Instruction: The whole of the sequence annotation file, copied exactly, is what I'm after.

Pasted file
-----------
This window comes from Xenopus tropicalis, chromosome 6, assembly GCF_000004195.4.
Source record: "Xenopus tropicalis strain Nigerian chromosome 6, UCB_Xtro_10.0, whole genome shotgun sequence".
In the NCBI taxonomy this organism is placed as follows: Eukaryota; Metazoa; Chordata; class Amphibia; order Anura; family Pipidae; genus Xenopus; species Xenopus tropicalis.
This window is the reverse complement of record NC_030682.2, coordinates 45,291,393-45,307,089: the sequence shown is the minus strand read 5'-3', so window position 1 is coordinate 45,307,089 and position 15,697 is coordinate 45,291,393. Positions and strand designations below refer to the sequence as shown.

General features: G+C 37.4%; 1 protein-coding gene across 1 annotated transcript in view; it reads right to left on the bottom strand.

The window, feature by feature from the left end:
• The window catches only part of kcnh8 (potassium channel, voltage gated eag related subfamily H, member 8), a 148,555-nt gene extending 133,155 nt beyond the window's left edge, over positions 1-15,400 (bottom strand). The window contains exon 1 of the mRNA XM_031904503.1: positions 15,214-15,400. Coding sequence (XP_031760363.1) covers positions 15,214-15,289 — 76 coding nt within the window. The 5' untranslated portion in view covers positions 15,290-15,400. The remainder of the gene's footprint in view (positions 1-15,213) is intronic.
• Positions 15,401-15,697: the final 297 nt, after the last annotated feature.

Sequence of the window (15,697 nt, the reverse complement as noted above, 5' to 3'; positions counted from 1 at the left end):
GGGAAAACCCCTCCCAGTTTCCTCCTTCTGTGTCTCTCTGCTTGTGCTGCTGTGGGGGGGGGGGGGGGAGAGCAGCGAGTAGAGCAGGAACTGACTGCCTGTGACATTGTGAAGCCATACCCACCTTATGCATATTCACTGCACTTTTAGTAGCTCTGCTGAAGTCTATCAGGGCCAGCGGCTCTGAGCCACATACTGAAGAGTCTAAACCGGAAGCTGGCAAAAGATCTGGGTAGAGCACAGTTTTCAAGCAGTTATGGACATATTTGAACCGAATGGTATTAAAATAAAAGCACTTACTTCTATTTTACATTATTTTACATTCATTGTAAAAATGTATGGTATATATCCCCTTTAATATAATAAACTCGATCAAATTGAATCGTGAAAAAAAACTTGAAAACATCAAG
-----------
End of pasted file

This window comes from Xenopus tropicalis, chromosome 6, assembly GCF_000004195.4.
Source record: "Xenopus tropicalis strain Nigerian chromosome 6, UCB_Xtro_10.0, whole genome shotgun sequence".
In the NCBI taxonomy this organism is placed as follows: Eukaryota; Metazoa; Chordata; class Amphibia; order Anura; family Pipidae; genus Xenopus; species Xenopus tropicalis.
This window is the reverse complement of record NC_030682.2, coordinates 45,291,393-45,307,089: the sequence shown is the minus strand read 5'-3', so window position 1 is coordinate 45,307,089 and position 15,697 is coordinate 45,291,393. Positions and strand designations below refer to the sequence as shown.

General features: G+C 37.4%; 1 protein-coding gene across 1 annotated transcript in view; it reads right to left on the bottom strand.

The window, feature by feature from the left end:
• The window catches only part of kcnh8 (potassium channel, voltage gated eag related subfamily H, member 8), a 148,555-nt gene extending 133,155 nt beyond the window's left edge, over positions 1-15,400 (bottom strand). The window contains exon 1 of the mRNA XM_031904503.1: positions 15,214-15,400. Coding sequence (XP_031760363.1) covers positions 15,214-15,289 — 76 coding nt within the window. The 5' untranslated portion in view covers positions 15,290-15,400. The remainder of the gene's footprint in view (positions 1-15,213) is intronic.
• Positions 15,401-15,697: the final 297 nt, after the last annotated feature.

Sequence of the window (15,697 nt, the reverse complement as noted above, 5' to 3'; positions counted from 1 at the left end):
GGGAAAACCCCTCCCAGTTTCCTCCTTCTGTGTCTCTCTGCTTGTGCTGCTGTGGGGGGGGGGGGGGGAGAGCAGCGAGTAGAGCAGGAACTGACTGCCTGTGACATTGTGAAGCCATACCCACCTTATGCATATTCACTGCACTTTTAGTAGCTCTGCTGAAGTCTATCAGGGCCAGCGGCTCTGAGCCACATACTGAAGAGTCTAAACCGGAAGCTGGCAAAAGATCTGGGTAGAGCACAGTTTTCAAGCAGTTATGGACATATTTGAACCGAATGGTATTAAAATAAAAGCACTTACTTCTATTTTACATTATTTTACATTCATTGTAAAAATGTATGGTATATATCCCCTTTAATATAATAAACTCGATCAAATTGAATCGTGAAAAAAAACTTGAAAACATCAAG